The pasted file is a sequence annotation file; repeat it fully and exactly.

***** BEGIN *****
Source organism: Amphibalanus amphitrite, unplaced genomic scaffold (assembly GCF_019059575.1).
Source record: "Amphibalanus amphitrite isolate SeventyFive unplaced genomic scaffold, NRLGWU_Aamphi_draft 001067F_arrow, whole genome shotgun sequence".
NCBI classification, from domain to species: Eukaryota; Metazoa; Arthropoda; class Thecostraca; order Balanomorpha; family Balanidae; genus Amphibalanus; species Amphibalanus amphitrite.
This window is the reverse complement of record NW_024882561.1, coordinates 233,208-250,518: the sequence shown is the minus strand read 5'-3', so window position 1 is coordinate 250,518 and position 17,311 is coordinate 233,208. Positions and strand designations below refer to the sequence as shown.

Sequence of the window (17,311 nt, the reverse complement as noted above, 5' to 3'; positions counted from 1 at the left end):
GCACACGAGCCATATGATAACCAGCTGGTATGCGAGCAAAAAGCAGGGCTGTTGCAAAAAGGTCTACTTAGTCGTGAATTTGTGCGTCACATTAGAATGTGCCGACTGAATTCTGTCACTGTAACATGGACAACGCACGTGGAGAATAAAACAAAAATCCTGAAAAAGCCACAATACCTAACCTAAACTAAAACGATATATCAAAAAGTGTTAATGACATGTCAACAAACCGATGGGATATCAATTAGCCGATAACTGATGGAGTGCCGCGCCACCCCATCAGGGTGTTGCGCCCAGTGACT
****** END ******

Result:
Source organism: Amphibalanus amphitrite, unplaced genomic scaffold (assembly GCF_019059575.1).
Source record: "Amphibalanus amphitrite isolate SeventyFive unplaced genomic scaffold, NRLGWU_Aamphi_draft 001067F_arrow, whole genome shotgun sequence".
NCBI classification, from domain to species: Eukaryota; Metazoa; Arthropoda; class Thecostraca; order Balanomorpha; family Balanidae; genus Amphibalanus; species Amphibalanus amphitrite.
This window is the reverse complement of record NW_024882561.1, coordinates 233,208-250,518: the sequence shown is the minus strand read 5'-3', so window position 1 is coordinate 250,518 and position 17,311 is coordinate 233,208. Positions and strand designations below refer to the sequence as shown.

Sequence of the window (17,311 nt, the reverse complement as noted above, 5' to 3'; positions counted from 1 at the left end):
GCACACGAGCCATATGATAACCAGCTGGTATGCGAGCAAAAAGCAGGGCTGTTGCAAAAAGGTCTACTTAGTCGTGAATTTGTGCGTCACATTAGAATGTGCCGACTGAATTCTGTCACTGTAACATGGACAACGCACGTGGAGAATAAAACAAAAATCCTGAAAAAGCCACAATACCTAACCTAAACTAAAACGATATATCAAAAAGTGTTAATGACATGTCAACAAACCGATGGGATATCAATTAGCCGATAACTGATGGAGTGCCGCGCCACCCCATCAGGGTGTTGCGCCCAGTGACT